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Fossil Forms and Facts

October 11, 2022    7 min read

Did you know that the ground beneath us is full of rich natural resources enough to power cities for years, but for how long?

One of the most common power sources, fossil fuels, have been excessively used, from power plants to factories to vehicles around us.

The word fossils from the word fossil fuels come from the Latin word 'fossilis' meaning, 'unearthed.'

Fossils are remains of plants and animals whose bodies are preserved and buried in sediments, such as sand and mud, under ancient seas, lakes, and rivers.

So, what are fossil fuels?

A rich creation of decomposing plants and animals, fossil fuels are found in the Earth's crust and contain rich quantities of carbon and hydrogen that, when burnt, create energy

How many forms of fossil fuels exist?
Fossil fuels are non-renewable sources of energy, meaning they can't be generated naturally again and again and take thousands of years to form. The main fossil fuels are coal, crude oil, and natural gas.

Coal is usually found underground in sedimentary rock deposits where rock, dead plant and animal matter are piled up in layers 200 to 300 below the surface.

While coal is cheap, abundant, and heavy, it releases a lot of pollutants when burned.

Petroleum, or crude oil, is harder to find typically, a mile or two below the surface. They also need a lot of cleaner burning to be converted into refined fuels like gasoline or kerosene. But they can be easily carried through pipelines, unlike coal.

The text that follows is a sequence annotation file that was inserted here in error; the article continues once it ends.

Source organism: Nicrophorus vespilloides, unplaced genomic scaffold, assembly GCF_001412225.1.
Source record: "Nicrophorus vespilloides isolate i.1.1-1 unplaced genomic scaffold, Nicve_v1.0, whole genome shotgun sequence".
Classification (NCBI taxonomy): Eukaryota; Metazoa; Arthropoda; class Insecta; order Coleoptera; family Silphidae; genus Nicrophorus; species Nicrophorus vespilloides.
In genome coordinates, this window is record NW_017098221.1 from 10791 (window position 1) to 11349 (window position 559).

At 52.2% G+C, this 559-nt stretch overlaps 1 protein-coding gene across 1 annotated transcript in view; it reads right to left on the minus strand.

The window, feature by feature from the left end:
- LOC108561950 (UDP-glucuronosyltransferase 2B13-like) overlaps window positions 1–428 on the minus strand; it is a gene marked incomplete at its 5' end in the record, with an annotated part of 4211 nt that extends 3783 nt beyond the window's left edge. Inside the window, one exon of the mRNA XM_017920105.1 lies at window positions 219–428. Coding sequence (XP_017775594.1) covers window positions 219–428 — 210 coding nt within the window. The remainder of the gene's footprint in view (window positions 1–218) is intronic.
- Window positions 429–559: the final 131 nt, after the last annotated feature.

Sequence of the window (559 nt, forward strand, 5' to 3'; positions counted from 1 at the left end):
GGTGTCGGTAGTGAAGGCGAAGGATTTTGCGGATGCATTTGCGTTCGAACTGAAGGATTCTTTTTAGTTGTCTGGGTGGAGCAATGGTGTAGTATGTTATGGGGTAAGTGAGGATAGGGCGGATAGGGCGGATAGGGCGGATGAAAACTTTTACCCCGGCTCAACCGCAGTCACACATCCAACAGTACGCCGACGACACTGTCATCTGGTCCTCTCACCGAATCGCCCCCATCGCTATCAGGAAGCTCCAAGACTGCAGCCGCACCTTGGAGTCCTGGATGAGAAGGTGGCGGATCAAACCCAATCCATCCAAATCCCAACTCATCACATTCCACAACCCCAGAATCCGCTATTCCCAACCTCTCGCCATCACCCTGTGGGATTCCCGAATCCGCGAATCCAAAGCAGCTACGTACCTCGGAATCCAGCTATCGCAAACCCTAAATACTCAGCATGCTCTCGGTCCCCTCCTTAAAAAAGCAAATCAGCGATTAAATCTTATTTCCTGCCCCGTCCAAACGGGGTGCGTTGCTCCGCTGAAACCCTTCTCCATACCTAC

Usually found in pockets above oil deposits, Natural gas is made up of Methane found in sedimentary rock layers that don't contain oil. Natural gas is also relatively inexpensive and less polluting than coal or crude oil.

How are fossil fuels formed?
The carbon-containing molecules left over from the bodies of tiny plants and animals that lived and died millions of years ago help form Fossil fuels. This was when Earth's climate was warmer and wetter, and its waters bloomed with algae, bacteria, and other tiny organisms.

These bodies of once-living organisms became buried and compressed underground, forming a mineral called kerogen also called oil shale. The heat of the Earth’s layers then slowly transformed kerogen into fossil fuels, with some types of kerogens converting into coal and others crude oil or natural gas.

Why are fossil fuels exhaustible natural resources?
Fossil fuels are a non-renewable resource, which means that once used they cannot be replaced as they take millions of years to form again.

Not only are they irreversible resources, but their excessive use also causes harsh, unpredictable, and adverse environmental changes like pollution, which contributes to global warming.

Instead, we can opt for more renewable energy resources like tidal waves, wind, and solar energies in the future that are unlimited, non-exhaustible, and renewable, unlike fossil fuels.

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